The name is thought to derive from a Saxon Chieftain meaning "Beorna's Town". The Doomsday book 1086 records the village as comprising of a Manor House, 2 Mills and a Hospital, since then a few more dwellings have appeared along with the granite boulder popularly known as the 'Barn Stone' swept from Scotland by glacial action, and now resting by Beech Farm. The village like many other Wirral villages was set on an outcrop of sandstone with a water supply from the stream in the bottom of the Dale. The Anglo-Saxon Chronicle gives an insight into the former wildlife of Wirral, with its description of ravens, wolves and white-tailed sea eagles. Barnston along with Pensby, Thingwall, Landican, Arrowe, Woodchurch, Irby, Prenton, Noctorum, Oxton, made up the ‘Ten Townships’ of Woodchurch Parish, most of them being cited in the Domesday book.|
The Old Manor House
The Barnston Village original Manor House situated at the rear of the Basset Hound pub is approximately dated from early 1800s in front of the house stands a large sandstone barn which now, just like the Manor house; has been renovated and is a private dwelling . Barnston Towers was built in 1852 based upon an earlier building which was built from a circular brick castellated design and associated with a house and stables. Two were originally constructed however one has previously been demolished.The building can still be viewed by entering the car park of the Basset Hound going down the steps at the back and following the small footpath.The tower may look like having old defensive battlements but is in reality a rather large gatehouse.
In 1870 a church (built from fine white stone quarried from Storeton), vicarage, and school were erected by Joseph Hegan Esq formerly of Dawpool. The church was consecrated as "Christchurch" on the 30th June 1871. The church has a narrow nave and chancel and an elegant open work wooden screen; which separates the chancel from the body of the church.
Christchurch welcomes you thus:
We have got Good News for you:
God made you and he loves you
God has a purpose for your life
Jesus died and was raised and opened the way to God
God's Holy Spirit can transform your life for the better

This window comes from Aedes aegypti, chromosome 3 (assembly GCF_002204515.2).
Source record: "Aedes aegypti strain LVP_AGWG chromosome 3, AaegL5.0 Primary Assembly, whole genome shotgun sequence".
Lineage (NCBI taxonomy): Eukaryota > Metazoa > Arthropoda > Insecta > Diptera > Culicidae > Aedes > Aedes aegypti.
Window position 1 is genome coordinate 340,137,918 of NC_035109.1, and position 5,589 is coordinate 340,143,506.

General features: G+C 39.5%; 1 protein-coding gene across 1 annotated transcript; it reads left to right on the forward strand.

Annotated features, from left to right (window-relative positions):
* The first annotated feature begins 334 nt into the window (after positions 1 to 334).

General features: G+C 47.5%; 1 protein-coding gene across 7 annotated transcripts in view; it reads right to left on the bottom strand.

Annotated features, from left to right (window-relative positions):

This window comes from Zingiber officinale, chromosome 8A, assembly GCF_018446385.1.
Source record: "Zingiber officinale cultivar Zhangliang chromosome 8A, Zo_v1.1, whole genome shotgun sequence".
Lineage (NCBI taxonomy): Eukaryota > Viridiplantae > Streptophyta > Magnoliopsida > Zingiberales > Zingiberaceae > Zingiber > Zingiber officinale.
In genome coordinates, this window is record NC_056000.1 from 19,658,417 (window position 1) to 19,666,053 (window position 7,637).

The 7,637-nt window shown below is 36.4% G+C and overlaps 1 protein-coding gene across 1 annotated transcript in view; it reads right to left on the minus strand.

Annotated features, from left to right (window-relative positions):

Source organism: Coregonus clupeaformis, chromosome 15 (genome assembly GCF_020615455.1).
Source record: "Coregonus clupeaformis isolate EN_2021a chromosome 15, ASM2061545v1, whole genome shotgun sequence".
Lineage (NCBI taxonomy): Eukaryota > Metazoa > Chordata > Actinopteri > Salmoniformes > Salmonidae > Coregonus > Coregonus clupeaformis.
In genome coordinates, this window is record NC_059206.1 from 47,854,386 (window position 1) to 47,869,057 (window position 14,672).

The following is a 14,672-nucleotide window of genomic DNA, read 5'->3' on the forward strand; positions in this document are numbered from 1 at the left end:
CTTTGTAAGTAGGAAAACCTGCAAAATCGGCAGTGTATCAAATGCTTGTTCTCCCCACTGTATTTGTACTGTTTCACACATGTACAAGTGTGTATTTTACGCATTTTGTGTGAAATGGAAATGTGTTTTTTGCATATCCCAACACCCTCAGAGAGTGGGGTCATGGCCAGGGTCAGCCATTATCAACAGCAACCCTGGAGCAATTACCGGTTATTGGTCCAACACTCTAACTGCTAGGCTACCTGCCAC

When you are in our area, please come and visit us.
The Fox & Hounds
There seems to have been a pub on this site since at least the sixteenth century with the first licensee recorded as Thomas Baylye approx c1560. Over the centuries it has changed names several times having been recorded as The Flag, The Hen & Chicken, The Black Horse, and The Sportsman’s Arms before finally ending up as the Fox & Hounds. The building today is much changed from its earlier days both inside and out. The road running outside was much narrower only room for a horse & cart, nowadays widened to allow traffic to pass, it was stated ‘a delightfully uneven roadway, a source of tribulation alike to horse and passenger’ Further evidence for the state of the road was found in a poem from an old edition of ‘Mortimer’s history of Wirral’, describing the journey of the horsedrawn omnibus from Birkenhead to Heswall. In the eleventh verse the unknown writer says:-
When we get to Barnston Dale
All the passengers turn quite pale
Conversation flags, no-one can talk
For the driver shouts - get out and walk.
Phillip Sulley writing in 1888 stated "The village inn is a truly ancient house, resting securely on the red sandstone which here crops up frequently and formed, till lately; a delightfully uneven road way; a source of tribulation alike to both horse and passenger. In this old holstery, a model of neatness is to be noted a very ancient Cheshire custom, now fast expiring, that of tracing angular patterns on the tiles with fresh doc leaves each morning". The pub is recorded as the ‘Black Horse’ on Bryants 1830 map. By 1891 when it was known as the ‘Sportsman’s Arms’ and was in the hands of John Gertrey when Mrs Gertrey ‘Old Polly’ became licensee she would paint the sandstone base of the building every morning with whitewash, and wash down the pub counter with paraffin wax.It was described as a modest house having ‘One bed for travellers, accommodation and refreshment for ten. Stables two’.
The Barnston Dale Phantom Fiddler
The event of there being a full moon on New Years Eve is supposedly marked by the appearance of a ghost locally known as the phantom fiddler. The ghost is of the genre of haunting by a musician (sometimes a soldier or even the devil) playing an instrument that can be heard by those present.This particular ghost is said to haunt the small valley, called Barnston Dale.The story of the haunting is was well established but nowadays few people have heard of it. It is said that the sound of music played on a fiddle can be heard along the dale and that witnessing the ghost will bring illfortune, madness or death.